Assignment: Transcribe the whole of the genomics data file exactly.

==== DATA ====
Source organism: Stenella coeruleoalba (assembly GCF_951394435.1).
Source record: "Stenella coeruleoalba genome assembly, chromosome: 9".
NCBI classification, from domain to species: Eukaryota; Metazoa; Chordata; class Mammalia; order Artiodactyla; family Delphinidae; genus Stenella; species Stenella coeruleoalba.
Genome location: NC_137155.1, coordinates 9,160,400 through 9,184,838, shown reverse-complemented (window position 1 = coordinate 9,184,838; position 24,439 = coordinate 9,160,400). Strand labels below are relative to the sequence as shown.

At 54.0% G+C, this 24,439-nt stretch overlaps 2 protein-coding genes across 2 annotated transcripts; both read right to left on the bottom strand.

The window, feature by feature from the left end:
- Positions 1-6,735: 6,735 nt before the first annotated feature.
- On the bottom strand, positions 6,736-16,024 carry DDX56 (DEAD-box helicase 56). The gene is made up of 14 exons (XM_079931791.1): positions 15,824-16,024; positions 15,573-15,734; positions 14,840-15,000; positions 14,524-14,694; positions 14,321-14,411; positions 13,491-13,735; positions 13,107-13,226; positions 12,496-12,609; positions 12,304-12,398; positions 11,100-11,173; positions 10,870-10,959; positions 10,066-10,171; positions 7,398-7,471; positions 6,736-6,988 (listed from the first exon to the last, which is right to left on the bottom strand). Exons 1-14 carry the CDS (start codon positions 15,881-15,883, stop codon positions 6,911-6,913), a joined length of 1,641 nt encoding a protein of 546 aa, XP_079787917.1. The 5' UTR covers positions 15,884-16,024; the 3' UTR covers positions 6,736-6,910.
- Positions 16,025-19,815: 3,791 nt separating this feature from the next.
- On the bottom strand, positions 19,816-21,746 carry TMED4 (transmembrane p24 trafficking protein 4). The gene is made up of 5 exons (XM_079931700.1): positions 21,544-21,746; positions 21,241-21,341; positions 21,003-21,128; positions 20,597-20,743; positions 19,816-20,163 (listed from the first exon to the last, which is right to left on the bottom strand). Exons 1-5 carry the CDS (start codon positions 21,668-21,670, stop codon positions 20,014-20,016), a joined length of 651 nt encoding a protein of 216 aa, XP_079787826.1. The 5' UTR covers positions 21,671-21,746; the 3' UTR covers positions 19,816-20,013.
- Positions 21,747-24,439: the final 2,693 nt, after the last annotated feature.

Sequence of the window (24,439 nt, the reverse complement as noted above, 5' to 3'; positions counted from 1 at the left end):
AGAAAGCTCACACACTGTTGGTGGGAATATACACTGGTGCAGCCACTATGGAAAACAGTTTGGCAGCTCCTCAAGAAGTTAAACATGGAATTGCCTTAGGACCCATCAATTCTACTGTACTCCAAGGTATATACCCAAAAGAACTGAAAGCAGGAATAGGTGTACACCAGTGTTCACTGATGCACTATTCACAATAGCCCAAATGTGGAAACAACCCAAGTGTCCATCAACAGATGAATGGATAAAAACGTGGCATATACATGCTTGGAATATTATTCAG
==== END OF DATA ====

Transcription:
Source organism: Stenella coeruleoalba (assembly GCF_951394435.1).
Source record: "Stenella coeruleoalba genome assembly, chromosome: 9".
NCBI classification, from domain to species: Eukaryota; Metazoa; Chordata; class Mammalia; order Artiodactyla; family Delphinidae; genus Stenella; species Stenella coeruleoalba.
Genome location: NC_137155.1, coordinates 9,160,400 through 9,184,838, shown reverse-complemented (window position 1 = coordinate 9,184,838; position 24,439 = coordinate 9,160,400). Strand labels below are relative to the sequence as shown.

At 54.0% G+C, this 24,439-nt stretch overlaps 2 protein-coding genes across 2 annotated transcripts; both read right to left on the bottom strand.

The window, feature by feature from the left end:
- Positions 1-6,735: 6,735 nt before the first annotated feature.
- On the bottom strand, positions 6,736-16,024 carry DDX56 (DEAD-box helicase 56). The gene is made up of 14 exons (XM_079931791.1): positions 15,824-16,024; positions 15,573-15,734; positions 14,840-15,000; positions 14,524-14,694; positions 14,321-14,411; positions 13,491-13,735; positions 13,107-13,226; positions 12,496-12,609; positions 12,304-12,398; positions 11,100-11,173; positions 10,870-10,959; positions 10,066-10,171; positions 7,398-7,471; positions 6,736-6,988 (listed from the first exon to the last, which is right to left on the bottom strand). Exons 1-14 carry the CDS (start codon positions 15,881-15,883, stop codon positions 6,911-6,913), a joined length of 1,641 nt encoding a protein of 546 aa, XP_079787917.1. The 5' UTR covers positions 15,884-16,024; the 3' UTR covers positions 6,736-6,910.
- Positions 16,025-19,815: 3,791 nt separating this feature from the next.
- On the bottom strand, positions 19,816-21,746 carry TMED4 (transmembrane p24 trafficking protein 4). The gene is made up of 5 exons (XM_079931700.1): positions 21,544-21,746; positions 21,241-21,341; positions 21,003-21,128; positions 20,597-20,743; positions 19,816-20,163 (listed from the first exon to the last, which is right to left on the bottom strand). Exons 1-5 carry the CDS (start codon positions 21,668-21,670, stop codon positions 20,014-20,016), a joined length of 651 nt encoding a protein of 216 aa, XP_079787826.1. The 5' UTR covers positions 21,671-21,746; the 3' UTR covers positions 19,816-20,013.
- Positions 21,747-24,439: the final 2,693 nt, after the last annotated feature.

Sequence of the window (24,439 nt, the reverse complement as noted above, 5' to 3'; positions counted from 1 at the left end):
AGAAAGCTCACACACTGTTGGTGGGAATATACACTGGTGCAGCCACTATGGAAAACAGTTTGGCAGCTCCTCAAGAAGTTAAACATGGAATTGCCTTAGGACCCATCAATTCTACTGTACTCCAAGGTATATACCCAAAAGAACTGAAAGCAGGAATAGGTGTACACCAGTGTTCACTGATGCACTATTCACAATAGCCCAAATGTGGAAACAACCCAAGTGTCCATCAACAGATGAATGGATAAAAACGTGGCATATACATGCTTGGAATATTATTCAG